Intentional Programming Explained
Simonyi and company are pioneering a push-button approach to programming.
[ Click here for a diagram of Simonyi’s planned approach]
Shane Clifford, a developer at Intentional Software, tells this fable.
Once there was a village with four parks, maintained by four competitive neighborhood associations. The first association decided to spruce up its park with a new bench. It solicited proposals from three of the world’s leading bench makers. None of the designs won a majority of the neighbors’ votes, so the association chose the most popular design. The process was democratic–but in the end, most were unhappy with the new bench.
The second association decided it wanted its own bench, but one that everybody liked. It found a manufacturer that built customized benches from mix-and-match parts. But the wood seat the members liked didn’t come in the right length, and the decorative back didn’t work with the green legs they liked. So they compromised on parts that did work together. The neighbors were proud of the finished bench, but no one sat on it very often.
The members of the third association saw how much money the first two had spent and decided they could do better. The craftsmen in the group asked everybody for suggestions, and in the end they built a simple, elegant bench that everyone agreed was the nicest in the village. Unfortunately, it wobbled dangerously.
The fourth association wanted a bench, too, but it didn’t want to repeat the other groups’ mistakes. The neighbors turned to a little-known bench maker who advertised “a new bench-making experience.” The bench maker arrived with a flatbed truck loaded with odd-looking machines. He began to ask questions like “What is this bench’s most important feature? What’s the next-most-important feature? What materials do you like? What’s your favorite shape for the bench’s feet?”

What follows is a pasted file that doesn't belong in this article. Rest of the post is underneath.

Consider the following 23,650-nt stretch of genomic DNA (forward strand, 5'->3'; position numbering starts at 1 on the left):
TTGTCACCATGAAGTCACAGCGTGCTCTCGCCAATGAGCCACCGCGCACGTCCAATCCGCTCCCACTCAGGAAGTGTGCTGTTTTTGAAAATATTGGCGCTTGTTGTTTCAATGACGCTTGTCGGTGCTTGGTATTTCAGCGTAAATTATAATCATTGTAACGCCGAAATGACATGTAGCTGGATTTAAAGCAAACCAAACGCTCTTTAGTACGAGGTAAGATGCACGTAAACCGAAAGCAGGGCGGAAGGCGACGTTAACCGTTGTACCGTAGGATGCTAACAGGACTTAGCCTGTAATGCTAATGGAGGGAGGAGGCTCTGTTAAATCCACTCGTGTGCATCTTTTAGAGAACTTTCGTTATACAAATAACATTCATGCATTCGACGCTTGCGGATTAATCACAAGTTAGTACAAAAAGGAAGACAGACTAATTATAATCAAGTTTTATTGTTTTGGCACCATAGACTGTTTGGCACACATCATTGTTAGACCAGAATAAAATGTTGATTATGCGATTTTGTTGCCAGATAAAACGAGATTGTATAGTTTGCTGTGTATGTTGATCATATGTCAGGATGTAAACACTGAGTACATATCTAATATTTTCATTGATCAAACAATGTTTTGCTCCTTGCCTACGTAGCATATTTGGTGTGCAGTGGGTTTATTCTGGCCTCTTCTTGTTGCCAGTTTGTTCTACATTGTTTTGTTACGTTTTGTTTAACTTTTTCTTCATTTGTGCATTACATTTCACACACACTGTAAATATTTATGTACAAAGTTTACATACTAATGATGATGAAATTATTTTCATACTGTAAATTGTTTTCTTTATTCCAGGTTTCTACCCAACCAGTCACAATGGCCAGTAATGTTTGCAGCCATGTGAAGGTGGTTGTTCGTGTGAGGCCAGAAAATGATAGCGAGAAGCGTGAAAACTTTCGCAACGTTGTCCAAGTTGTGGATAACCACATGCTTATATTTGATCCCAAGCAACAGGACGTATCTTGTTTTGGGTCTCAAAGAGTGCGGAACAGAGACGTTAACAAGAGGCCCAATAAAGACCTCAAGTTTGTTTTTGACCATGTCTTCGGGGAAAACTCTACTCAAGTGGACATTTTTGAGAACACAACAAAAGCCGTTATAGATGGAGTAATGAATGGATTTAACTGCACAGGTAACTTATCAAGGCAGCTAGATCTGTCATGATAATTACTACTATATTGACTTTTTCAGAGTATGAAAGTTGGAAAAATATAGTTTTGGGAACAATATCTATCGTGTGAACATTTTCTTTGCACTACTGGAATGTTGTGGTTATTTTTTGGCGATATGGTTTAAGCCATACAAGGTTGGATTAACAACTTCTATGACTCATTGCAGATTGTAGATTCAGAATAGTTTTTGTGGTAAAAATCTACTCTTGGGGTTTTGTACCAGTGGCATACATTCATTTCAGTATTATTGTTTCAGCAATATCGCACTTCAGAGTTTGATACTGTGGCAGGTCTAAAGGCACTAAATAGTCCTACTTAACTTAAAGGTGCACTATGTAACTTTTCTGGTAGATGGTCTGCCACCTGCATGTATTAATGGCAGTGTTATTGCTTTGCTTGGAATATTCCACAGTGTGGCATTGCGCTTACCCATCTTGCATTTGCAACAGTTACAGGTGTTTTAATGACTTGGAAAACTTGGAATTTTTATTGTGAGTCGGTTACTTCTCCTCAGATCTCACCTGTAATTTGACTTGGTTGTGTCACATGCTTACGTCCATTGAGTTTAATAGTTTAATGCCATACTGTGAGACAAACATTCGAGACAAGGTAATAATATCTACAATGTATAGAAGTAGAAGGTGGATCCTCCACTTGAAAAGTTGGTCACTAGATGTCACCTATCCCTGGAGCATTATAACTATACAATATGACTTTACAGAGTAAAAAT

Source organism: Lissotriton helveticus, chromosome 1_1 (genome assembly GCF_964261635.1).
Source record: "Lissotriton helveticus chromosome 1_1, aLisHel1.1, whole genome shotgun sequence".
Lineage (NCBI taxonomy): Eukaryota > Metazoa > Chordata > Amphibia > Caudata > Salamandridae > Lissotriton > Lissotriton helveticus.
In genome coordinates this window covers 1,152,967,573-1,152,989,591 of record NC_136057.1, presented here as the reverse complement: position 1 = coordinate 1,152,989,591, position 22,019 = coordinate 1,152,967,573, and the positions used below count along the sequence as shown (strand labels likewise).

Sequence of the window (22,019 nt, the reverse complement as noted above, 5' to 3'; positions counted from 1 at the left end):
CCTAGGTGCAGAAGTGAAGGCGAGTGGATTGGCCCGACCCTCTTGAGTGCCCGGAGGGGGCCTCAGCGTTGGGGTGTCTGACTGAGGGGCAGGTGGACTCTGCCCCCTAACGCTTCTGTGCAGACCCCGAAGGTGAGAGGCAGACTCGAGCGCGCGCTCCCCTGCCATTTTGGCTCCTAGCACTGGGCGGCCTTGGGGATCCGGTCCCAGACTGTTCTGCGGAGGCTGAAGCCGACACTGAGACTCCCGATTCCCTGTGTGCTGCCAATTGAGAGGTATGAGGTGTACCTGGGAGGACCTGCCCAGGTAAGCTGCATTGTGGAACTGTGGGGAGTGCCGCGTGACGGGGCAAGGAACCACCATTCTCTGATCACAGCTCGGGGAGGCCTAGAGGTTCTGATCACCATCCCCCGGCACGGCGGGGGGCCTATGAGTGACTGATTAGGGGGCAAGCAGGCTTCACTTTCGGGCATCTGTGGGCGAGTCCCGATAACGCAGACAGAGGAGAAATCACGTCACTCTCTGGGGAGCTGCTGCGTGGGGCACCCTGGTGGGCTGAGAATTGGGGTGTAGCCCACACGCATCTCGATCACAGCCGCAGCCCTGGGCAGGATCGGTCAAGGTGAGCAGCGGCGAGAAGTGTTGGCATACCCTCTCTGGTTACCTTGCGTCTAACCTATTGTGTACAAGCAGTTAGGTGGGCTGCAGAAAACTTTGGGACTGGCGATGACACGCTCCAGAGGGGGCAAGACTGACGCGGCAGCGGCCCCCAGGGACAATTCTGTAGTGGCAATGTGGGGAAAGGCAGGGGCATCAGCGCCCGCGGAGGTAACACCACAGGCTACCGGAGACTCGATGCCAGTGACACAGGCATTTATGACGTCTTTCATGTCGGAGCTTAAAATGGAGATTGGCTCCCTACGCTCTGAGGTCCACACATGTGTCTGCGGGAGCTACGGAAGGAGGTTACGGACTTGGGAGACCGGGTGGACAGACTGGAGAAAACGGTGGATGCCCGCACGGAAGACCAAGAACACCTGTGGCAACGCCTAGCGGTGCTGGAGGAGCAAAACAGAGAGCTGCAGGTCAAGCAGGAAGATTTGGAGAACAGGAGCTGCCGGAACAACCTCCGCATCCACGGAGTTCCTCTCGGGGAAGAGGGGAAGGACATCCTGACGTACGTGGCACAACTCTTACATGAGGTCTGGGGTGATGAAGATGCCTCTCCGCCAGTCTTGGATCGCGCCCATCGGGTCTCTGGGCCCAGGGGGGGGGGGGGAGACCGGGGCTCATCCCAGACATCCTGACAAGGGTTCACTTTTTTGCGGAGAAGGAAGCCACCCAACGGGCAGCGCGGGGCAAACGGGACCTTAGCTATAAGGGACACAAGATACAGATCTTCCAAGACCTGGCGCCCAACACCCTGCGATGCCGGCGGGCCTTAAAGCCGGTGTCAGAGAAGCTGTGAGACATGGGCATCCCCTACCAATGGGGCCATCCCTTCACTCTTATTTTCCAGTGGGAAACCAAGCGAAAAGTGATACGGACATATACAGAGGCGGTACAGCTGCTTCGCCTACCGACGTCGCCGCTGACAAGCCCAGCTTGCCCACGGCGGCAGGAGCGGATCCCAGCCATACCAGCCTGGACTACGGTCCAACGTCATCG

After each answer, the bench maker would turn a few knobs on his machines, and a new image of the bench-in-progress would appear on a large screen. Sometimes the image wasn’t quite right, so the neighbors would backtrack and answer the questions differently. After 50 questions, the bench maker pushed a large button. The machines hummed for a while, then disgorged a beautiful bench matching the final image on the screen. Everyone was glad to have had a chance to contribute, and many people sat on the bench every day.
To get a bench that makes everyone happy, you must build an automatic bench-making machine; help clients define their precise hopes for their bench; translate those hopes into instructions the bench-making machine understands; and then press the “Make” button. Clients get close control over the outcome, and bench makers, freed from the repetitive and mechanical parts of bench making, get to spend more time using their skills to feed their clients’ wishes into the machine.
Substitute software for benches, Clifford is saying, and you’ll understand intentional programming–so named because programmers are focused on the way their customers intend a program to work, and not on the clutter of code required to implement those intentions.
Intentional programming is similar in concept to what-you-see-is-what-you-get word processing programs, which Charles Simonyi, Clifford’s boss, pioneered. “Wysiwyg” text editors let computer users manipulate a document’s appearance on screen without forcing them to master the underlying code. Similarly, intentional programming encourages computer users to express their needs in their own familiar language, then shows them comprehensible views or “projections” of the emerging design before the executable code is assembled. It’s not the only programming philosophy that relies on such graphical representations; the Unified Modeling Language (UML), developed in the mid-1990s at Rational Software (now part of IBM), also uses graphical diagrams to represent a program’s function, structure, and behavior. But UML diagrams can’t be transformed into finished software, which is Simonyi’s dream for intentional programming.